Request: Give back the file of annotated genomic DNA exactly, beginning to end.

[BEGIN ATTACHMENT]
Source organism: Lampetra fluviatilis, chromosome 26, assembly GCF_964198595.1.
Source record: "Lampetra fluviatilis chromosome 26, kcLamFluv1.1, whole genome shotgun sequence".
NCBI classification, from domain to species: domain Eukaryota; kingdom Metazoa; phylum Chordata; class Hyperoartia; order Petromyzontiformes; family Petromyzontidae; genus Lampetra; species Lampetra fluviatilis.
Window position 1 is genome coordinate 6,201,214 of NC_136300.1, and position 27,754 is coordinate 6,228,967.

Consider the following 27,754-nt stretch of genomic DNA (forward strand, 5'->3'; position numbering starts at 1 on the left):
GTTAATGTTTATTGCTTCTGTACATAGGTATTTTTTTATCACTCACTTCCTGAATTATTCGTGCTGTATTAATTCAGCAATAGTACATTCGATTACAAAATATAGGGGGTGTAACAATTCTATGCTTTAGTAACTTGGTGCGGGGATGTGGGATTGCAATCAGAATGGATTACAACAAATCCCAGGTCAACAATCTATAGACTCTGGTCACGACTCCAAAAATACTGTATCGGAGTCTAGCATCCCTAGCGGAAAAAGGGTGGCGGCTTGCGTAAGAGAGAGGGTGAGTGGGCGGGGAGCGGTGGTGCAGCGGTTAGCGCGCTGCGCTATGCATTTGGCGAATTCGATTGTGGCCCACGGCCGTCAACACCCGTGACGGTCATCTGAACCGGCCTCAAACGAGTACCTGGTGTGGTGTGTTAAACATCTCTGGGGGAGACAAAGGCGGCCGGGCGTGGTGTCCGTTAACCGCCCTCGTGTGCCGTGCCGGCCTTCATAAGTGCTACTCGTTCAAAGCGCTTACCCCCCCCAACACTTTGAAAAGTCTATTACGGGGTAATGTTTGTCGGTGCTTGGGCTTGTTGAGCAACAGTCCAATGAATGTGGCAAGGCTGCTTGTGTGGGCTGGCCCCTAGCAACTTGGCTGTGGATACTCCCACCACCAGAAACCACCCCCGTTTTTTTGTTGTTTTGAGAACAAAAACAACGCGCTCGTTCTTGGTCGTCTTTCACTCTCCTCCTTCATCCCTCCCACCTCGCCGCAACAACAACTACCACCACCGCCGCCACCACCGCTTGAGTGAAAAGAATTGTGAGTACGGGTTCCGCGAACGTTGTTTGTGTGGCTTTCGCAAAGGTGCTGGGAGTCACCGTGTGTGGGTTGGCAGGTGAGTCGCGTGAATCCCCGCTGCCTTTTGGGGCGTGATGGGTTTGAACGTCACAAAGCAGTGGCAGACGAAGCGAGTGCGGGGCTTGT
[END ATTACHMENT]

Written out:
Source organism: Lampetra fluviatilis, chromosome 26, assembly GCF_964198595.1.
Source record: "Lampetra fluviatilis chromosome 26, kcLamFluv1.1, whole genome shotgun sequence".
NCBI classification, from domain to species: domain Eukaryota; kingdom Metazoa; phylum Chordata; class Hyperoartia; order Petromyzontiformes; family Petromyzontidae; genus Lampetra; species Lampetra fluviatilis.
Window position 1 is genome coordinate 6,201,214 of NC_136300.1, and position 27,754 is coordinate 6,228,967.

Consider the following 27,754-nt stretch of genomic DNA (forward strand, 5'->3'; position numbering starts at 1 on the left):
GTTAATGTTTATTGCTTCTGTACATAGGTATTTTTTTATCACTCACTTCCTGAATTATTCGTGCTGTATTAATTCAGCAATAGTACATTCGATTACAAAATATAGGGGGTGTAACAATTCTATGCTTTAGTAACTTGGTGCGGGGATGTGGGATTGCAATCAGAATGGATTACAACAAATCCCAGGTCAACAATCTATAGACTCTGGTCACGACTCCAAAAATACTGTATCGGAGTCTAGCATCCCTAGCGGAAAAAGGGTGGCGGCTTGCGTAAGAGAGAGGGTGAGTGGGCGGGGAGCGGTGGTGCAGCGGTTAGCGCGCTGCGCTATGCATTTGGCGAATTCGATTGTGGCCCACGGCCGTCAACACCCGTGACGGTCATCTGAACCGGCCTCAAACGAGTACCTGGTGTGGTGTGTTAAACATCTCTGGGGGAGACAAAGGCGGCCGGGCGTGGTGTCCGTTAACCGCCCTCGTGTGCCGTGCCGGCCTTCATAAGTGCTACTCGTTCAAAGCGCTTACCCCCCCCAACACTTTGAAAAGTCTATTACGGGGTAATGTTTGTCGGTGCTTGGGCTTGTTGAGCAACAGTCCAATGAATGTGGCAAGGCTGCTTGTGTGGGCTGGCCCCTAGCAACTTGGCTGTGGATACTCCCACCACCAGAAACCACCCCCGTTTTTTTGTTGTTTTGAGAACAAAAACAACGCGCTCGTTCTTGGTCGTCTTTCACTCTCCTCCTTCATCCCTCCCACCTCGCCGCAACAACAACTACCACCACCGCCGCCACCACCGCTTGAGTGAAAAGAATTGTGAGTACGGGTTCCGCGAACGTTGTTTGTGTGGCTTTCGCAAAGGTGCTGGGAGTCACCGTGTGTGGGTTGGCAGGTGAGTCGCGTGAATCCCCGCTGCCTTTTGGGGCGTGATGGGTTTGAACGTCACAAAGCAGTGGCAGACGAAGCGAGTGCGGGGCTTGT